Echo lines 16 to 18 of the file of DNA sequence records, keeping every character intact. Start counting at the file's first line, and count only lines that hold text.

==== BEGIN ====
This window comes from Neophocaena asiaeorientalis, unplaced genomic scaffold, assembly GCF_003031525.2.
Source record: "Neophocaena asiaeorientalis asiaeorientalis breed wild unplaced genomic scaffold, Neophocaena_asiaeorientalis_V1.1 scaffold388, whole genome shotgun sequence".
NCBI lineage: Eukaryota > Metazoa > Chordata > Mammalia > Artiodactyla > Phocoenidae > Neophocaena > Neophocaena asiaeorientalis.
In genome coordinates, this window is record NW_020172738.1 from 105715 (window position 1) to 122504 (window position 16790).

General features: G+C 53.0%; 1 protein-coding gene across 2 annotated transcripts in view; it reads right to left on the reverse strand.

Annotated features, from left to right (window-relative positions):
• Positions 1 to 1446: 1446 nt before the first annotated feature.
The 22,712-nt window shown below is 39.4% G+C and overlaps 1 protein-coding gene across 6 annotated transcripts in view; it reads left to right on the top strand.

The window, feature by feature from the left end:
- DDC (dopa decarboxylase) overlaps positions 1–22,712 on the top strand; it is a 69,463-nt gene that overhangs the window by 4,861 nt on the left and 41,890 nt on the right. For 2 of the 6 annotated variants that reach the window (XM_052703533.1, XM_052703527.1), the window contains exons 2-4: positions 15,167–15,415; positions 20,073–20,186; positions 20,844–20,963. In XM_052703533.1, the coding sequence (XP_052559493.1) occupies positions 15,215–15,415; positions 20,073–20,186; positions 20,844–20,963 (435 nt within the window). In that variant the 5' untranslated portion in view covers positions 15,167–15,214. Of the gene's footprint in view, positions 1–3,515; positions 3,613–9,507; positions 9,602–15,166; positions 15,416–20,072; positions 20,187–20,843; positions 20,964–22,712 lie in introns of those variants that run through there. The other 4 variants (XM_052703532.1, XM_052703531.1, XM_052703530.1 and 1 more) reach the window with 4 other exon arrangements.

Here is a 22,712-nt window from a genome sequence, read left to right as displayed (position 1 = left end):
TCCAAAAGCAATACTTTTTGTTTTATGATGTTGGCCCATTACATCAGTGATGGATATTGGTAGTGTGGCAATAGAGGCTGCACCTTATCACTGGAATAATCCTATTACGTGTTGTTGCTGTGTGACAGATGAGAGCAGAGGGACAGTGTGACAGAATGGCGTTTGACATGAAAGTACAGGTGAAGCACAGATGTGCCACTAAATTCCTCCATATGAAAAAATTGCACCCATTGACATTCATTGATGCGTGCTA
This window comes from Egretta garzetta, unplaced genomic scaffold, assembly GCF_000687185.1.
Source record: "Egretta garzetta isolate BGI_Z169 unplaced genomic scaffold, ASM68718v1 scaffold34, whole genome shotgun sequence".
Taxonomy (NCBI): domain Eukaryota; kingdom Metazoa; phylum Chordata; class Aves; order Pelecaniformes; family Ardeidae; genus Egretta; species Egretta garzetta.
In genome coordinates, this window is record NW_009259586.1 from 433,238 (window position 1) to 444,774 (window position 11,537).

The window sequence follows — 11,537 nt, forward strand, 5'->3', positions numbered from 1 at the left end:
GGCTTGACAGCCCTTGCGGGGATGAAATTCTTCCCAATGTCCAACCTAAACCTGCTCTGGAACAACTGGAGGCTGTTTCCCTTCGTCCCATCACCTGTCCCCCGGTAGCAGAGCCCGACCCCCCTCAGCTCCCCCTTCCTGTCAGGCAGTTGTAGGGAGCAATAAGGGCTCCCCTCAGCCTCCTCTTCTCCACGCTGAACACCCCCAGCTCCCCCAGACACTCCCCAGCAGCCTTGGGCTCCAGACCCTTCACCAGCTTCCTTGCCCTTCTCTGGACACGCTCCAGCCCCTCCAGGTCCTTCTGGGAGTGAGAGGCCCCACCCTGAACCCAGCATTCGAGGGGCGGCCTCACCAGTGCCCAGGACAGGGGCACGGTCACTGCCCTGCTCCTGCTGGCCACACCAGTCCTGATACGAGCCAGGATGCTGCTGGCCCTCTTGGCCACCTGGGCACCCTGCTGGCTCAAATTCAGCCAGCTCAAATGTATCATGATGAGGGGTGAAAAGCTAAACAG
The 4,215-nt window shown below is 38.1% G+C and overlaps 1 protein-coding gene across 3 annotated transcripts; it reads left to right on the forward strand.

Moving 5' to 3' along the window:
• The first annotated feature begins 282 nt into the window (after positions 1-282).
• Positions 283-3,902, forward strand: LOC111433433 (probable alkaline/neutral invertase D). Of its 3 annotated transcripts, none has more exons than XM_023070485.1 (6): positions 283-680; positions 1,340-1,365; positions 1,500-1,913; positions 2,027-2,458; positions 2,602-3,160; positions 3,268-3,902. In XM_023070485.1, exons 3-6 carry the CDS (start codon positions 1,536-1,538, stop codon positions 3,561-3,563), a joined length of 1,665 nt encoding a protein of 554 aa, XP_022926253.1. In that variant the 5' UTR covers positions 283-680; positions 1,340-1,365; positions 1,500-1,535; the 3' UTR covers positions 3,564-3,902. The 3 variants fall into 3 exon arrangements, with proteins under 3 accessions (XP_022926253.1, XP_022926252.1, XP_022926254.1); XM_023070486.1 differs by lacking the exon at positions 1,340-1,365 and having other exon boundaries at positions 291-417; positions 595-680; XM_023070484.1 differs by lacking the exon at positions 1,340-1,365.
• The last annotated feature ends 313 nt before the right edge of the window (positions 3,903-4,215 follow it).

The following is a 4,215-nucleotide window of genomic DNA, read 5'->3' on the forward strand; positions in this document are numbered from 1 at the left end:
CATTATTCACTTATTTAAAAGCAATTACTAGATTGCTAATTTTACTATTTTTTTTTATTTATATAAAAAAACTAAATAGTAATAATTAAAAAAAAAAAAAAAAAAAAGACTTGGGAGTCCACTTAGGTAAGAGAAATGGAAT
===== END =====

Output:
In genome coordinates, this window is record NW_009259586.1 from 433,238 (window position 1) to 444,774 (window position 11,537).

The window sequence follows — 11,537 nt, forward strand, 5'->3', positions numbered from 1 at the left end:
GGCTTGACAGCCCTTGCGGGGATGAAATTCTTCCCAATGTCCAACCTAAACCTGCTCTGGAACAACTGGAGGCTGTTTCCCTTCGTCCCATCACCTGTCCCCCGGTAGCAGAGCCCGACCCCCCTCAGCTCCCCCTTCCTGTCAGGCAGTTGTAGGGAGCAATAAGGGCTCCCCTCAGCCTCCTCTTCTCCACGCTGAACACCCCCAGCTCCCCCAGACACTCCCCAGCAGCCTTGGGCTCCAGACCCTTCACCAGCTTCCTTGCCCTTCTCTGGACACGCTCCAGCCCCTCCAGGTCCTTCTGGGAGTGAGAGGCCCCACCCTGAACCCAGCATTCGAGGGGCGGCCTCACCAGTGCCCAGGACAGGGGCACGGTCACTGCCCTGCTCCTGCTGGCCACACCAGTCCTGATACGAGCCAGGATGCTGCTGGCCCTCTTGGCCACCTGGGCACCCTGCTGGCTCAAATTCAGCCAGCTCAAATGTATCATGATGAGGGGTGAAAAGCTAAACAG